The NHS is increasingly subsidising the social care system. Additional funding for social care (worth £3.8 billion over the next four years) has been made available through the NHS. Furthermore, the NHS also pays the bill for some nursing home residents, or for people who need intensive medical treatment as part of their social care.
Older, but healthier?
An ageing population doesn’t necessarily mean a population that’s more disease-ridden, and therefore more burdensome. After all, if life expectancy is on the rise, doesn’t that mean we’re getting healthier?
Any prediction about the size of a future population will involve us making a number of assumptions about life expectancy.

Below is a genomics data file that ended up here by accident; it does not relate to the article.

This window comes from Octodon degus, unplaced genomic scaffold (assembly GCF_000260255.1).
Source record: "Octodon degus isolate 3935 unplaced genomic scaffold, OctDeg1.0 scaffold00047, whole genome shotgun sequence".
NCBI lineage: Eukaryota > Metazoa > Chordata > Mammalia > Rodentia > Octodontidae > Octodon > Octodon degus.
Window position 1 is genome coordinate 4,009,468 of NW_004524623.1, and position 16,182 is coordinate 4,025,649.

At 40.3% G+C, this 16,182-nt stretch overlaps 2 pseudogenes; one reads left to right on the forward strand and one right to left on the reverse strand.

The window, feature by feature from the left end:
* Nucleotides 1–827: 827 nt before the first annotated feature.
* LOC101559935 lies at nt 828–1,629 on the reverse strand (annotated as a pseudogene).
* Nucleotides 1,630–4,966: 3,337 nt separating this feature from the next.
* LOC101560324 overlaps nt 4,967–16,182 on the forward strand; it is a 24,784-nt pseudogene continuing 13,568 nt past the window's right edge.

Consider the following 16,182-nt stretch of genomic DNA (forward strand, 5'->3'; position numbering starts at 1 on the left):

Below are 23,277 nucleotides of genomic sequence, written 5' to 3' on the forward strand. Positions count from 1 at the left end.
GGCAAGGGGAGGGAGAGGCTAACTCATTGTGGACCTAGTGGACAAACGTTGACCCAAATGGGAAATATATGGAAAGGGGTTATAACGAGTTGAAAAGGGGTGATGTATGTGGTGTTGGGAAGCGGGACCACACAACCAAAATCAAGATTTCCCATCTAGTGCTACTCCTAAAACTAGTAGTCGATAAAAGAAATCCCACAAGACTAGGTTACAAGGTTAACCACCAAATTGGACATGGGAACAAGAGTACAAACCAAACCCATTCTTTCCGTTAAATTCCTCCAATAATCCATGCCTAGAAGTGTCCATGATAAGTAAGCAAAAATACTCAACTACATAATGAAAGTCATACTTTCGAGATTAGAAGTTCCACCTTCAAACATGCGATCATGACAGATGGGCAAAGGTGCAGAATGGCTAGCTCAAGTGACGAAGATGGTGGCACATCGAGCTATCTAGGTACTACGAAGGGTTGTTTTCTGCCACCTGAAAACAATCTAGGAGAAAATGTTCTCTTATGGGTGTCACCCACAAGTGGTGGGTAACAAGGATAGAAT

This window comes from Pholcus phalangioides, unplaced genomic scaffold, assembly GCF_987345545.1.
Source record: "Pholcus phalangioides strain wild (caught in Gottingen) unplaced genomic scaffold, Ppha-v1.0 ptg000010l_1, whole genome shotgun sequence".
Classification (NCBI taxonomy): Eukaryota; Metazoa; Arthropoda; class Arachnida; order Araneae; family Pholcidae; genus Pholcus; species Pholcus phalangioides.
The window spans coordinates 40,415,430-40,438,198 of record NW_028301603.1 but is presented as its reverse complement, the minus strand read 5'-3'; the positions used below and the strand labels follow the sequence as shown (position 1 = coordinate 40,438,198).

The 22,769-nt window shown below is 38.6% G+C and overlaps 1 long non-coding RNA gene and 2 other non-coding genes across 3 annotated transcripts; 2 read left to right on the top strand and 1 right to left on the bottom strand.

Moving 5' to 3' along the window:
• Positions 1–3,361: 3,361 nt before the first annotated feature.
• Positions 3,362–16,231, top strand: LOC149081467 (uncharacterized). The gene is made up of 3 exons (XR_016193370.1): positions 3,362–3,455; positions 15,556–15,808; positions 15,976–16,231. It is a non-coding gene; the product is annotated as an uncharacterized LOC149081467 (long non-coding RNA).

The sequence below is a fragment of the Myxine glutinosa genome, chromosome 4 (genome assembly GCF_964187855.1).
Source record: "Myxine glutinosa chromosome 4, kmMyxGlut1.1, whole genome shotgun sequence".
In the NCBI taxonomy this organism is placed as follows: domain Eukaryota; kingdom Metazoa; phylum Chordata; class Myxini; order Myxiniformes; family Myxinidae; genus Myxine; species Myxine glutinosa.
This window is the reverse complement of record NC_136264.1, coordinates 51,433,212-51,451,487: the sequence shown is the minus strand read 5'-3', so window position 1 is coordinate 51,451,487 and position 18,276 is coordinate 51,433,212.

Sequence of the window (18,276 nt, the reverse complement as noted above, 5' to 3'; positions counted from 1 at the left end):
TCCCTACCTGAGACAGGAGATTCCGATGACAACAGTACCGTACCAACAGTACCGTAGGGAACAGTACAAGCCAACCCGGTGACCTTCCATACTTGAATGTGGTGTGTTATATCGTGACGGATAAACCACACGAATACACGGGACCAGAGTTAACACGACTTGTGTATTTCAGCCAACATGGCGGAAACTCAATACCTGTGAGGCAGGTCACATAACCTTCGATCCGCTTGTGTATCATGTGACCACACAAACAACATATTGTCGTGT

An estimate of ‘period’ life expectancy is calculated on the basis of existing age-specific mortality rates. In other words, it’s taken as a given that someone of a certain age is in the future likely to die at the same age that they would now.
On the other hand, we can generate an estimate of ‘cohort’ life expectancy. This takes account of the fact that the health of a population is subject to change. The House of Lords Committee on Public Service and Demographic Change has applied this method in its calculatations of life expectancy, explaining that “it provides a more useful description of the length of life that individuals might expect”.
However, just because somebody’s life is extended doesn’t mean that they’ll spend their extra years in good health.